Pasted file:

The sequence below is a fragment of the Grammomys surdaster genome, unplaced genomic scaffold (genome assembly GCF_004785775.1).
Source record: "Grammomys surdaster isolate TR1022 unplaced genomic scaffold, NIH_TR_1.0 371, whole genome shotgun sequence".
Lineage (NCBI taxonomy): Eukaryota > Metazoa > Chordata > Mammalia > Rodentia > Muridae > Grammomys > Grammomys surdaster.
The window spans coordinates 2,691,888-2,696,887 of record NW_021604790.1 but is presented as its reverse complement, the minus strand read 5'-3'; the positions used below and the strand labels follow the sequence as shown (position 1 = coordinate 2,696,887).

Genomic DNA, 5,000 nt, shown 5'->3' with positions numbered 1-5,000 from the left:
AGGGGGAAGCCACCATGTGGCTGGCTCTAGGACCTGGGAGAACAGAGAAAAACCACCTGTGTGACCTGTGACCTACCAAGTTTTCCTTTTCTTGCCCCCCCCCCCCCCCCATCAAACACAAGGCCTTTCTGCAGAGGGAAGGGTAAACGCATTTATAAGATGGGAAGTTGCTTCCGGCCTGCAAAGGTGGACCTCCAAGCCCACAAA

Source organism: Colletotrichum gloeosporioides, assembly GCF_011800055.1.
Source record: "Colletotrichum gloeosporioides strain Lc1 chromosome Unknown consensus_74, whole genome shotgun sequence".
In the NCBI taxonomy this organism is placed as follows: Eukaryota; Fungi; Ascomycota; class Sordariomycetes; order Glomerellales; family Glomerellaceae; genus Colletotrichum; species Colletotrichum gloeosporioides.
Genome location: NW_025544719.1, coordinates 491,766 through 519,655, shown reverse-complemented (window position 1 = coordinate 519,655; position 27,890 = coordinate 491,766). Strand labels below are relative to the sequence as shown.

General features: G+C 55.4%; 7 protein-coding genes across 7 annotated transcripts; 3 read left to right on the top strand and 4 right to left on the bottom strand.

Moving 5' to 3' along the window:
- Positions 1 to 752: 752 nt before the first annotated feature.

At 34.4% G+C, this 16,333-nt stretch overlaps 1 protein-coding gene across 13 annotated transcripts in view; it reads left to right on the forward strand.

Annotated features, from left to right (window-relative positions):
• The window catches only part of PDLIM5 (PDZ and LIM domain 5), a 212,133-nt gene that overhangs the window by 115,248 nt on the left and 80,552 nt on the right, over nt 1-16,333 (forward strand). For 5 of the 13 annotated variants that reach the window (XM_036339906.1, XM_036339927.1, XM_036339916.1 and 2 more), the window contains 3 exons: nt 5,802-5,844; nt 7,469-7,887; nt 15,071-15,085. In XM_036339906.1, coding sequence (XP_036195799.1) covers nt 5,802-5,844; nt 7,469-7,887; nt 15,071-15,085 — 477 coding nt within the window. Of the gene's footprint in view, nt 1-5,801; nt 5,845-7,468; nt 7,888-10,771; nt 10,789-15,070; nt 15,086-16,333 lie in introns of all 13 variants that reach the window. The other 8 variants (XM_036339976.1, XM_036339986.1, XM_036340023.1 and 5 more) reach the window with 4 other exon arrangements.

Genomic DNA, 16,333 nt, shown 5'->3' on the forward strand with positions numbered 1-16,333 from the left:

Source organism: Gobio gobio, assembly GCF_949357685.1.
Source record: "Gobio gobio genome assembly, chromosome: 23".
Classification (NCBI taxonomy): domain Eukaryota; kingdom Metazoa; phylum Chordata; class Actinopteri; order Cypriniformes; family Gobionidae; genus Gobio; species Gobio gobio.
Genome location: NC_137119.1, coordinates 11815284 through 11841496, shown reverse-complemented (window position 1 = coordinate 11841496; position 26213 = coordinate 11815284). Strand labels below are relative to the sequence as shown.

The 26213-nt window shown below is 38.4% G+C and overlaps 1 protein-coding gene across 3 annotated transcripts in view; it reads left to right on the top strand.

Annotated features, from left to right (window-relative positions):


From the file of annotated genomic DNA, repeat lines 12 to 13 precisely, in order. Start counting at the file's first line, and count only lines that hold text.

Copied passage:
Moving 5' to 3' along the window:
- Positions 1 to 752: 752 nt before the first annotated feature.